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What is a 'Covenant'

A covenant is a promise in an indenture, or any other formal debt agreement, that certain activities will or will not be carried out. Covenants in finance most often relate to terms in a financial contracting, such as a loan document stating the limits at which the borrower can further lend. Covenants are put in place by lenders to protect themselves from borrowers defaulting on their obligations due to financial actions detrimental to themselves or the business.

BREAKING DOWN 'Covenant'

Covenants are most often represented in terms of financial ratios that must be maintained, such as a maximum debt-to-asset ratio or other such ratios. Covenants can cover everything from minimum dividend payments to levels that must be maintained in working capital to key employees remaining with the firm. Once a covenant is broken, the lender typically has the right to call back the obligation from the borrower. Generally, there are two types of covenants included in loan agreements: affirmative covenants and negative covenants.

Affirmative Covenants

An affirmative, or positive, covenant is a clause in a loan contract that requires a borrower to perform specific actions. Examples of affirmative covenants include requirements to maintain adequate levels of insurance, to furnish audited financial statements to the lender, compliance with applicable laws, and maintenance of proper accounting books and credit rating, if applicable. A violation of affirmative covenants ordinarily results in outright default. Certain loan contracts may contain clauses that provide a borrower with a grace period to remedy the violation. If not corrected, creditors are entitled to announce default and demand immediate repayment of principal and any accrued interest.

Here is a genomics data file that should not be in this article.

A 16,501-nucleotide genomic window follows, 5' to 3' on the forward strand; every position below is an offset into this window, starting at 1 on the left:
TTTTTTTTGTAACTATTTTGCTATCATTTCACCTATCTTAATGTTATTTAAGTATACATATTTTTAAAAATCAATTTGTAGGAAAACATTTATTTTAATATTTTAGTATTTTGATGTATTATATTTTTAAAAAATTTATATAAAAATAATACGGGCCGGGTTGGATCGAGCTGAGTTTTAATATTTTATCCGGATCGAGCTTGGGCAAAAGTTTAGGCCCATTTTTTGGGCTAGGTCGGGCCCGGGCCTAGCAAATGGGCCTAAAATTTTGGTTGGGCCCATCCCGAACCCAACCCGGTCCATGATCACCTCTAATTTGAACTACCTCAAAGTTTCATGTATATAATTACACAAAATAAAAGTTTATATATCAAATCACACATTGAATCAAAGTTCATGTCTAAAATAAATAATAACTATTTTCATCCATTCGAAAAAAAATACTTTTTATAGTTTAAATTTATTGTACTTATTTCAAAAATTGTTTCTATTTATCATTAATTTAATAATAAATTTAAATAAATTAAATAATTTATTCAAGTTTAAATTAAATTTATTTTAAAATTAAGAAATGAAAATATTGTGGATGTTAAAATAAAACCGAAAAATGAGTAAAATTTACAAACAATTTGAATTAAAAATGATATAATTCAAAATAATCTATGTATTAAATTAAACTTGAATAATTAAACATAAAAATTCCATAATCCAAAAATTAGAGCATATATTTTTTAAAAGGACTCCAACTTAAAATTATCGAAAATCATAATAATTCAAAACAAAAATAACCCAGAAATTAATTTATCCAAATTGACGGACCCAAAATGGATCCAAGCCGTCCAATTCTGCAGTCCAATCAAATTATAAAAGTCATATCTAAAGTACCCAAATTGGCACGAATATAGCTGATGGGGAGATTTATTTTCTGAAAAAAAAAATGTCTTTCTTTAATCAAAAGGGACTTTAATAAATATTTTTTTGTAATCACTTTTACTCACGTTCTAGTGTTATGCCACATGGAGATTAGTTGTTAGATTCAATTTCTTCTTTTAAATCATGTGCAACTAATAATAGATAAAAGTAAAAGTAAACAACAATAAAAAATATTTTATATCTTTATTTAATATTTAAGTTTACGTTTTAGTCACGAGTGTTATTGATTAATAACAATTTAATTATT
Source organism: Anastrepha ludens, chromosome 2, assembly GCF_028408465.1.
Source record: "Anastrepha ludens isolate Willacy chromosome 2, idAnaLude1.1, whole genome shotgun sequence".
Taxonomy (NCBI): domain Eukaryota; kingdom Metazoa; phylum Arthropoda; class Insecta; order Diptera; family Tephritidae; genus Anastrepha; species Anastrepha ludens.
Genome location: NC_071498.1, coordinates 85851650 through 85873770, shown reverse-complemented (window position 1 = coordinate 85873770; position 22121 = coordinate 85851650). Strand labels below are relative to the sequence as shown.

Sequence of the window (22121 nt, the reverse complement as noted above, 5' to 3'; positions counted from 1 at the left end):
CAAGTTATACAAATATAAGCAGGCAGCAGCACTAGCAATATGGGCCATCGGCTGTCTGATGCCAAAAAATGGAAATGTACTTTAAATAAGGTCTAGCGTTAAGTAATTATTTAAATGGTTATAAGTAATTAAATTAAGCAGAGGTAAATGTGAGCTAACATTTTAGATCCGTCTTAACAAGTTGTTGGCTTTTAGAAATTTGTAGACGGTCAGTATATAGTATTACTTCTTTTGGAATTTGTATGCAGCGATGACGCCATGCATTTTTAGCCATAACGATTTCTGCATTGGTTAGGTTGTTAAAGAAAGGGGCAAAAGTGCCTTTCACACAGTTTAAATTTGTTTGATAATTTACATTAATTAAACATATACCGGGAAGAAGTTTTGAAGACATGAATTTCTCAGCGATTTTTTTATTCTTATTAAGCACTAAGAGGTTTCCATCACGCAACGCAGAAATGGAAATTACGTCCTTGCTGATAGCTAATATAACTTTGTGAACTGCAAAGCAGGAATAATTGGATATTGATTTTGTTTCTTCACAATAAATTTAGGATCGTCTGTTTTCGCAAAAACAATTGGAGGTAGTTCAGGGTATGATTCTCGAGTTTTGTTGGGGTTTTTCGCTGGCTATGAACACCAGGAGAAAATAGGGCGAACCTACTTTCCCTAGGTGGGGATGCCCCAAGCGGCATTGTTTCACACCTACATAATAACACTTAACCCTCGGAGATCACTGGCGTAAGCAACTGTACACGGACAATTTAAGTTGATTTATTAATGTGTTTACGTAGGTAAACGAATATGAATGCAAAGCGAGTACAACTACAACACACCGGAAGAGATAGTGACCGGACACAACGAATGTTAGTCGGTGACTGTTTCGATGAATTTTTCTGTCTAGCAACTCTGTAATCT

Negative Covenants

Negative covenants are put in place to make borrowers refrain from certain actions that could result in the deterioration of their credit standing and ability to repay existing debt. The most common forms of negative covenants are financial ratios that a borrower must maintain as of the date of the financial statements. For instance, most loan agreements require a ratio of total debt to a certain measure of earnings not to exceed a maximum amount, which ensures that a company does not burden itself with more debt than it can afford to service. Another common negative covenant is an interest coverage ratio, which says that earnings before interest and taxes (EBIT) must be greater in proportion to interest payments by a certain number of times. The ratio puts a check on a borrower to make sure that he generates enough earnings to afford paying interest.

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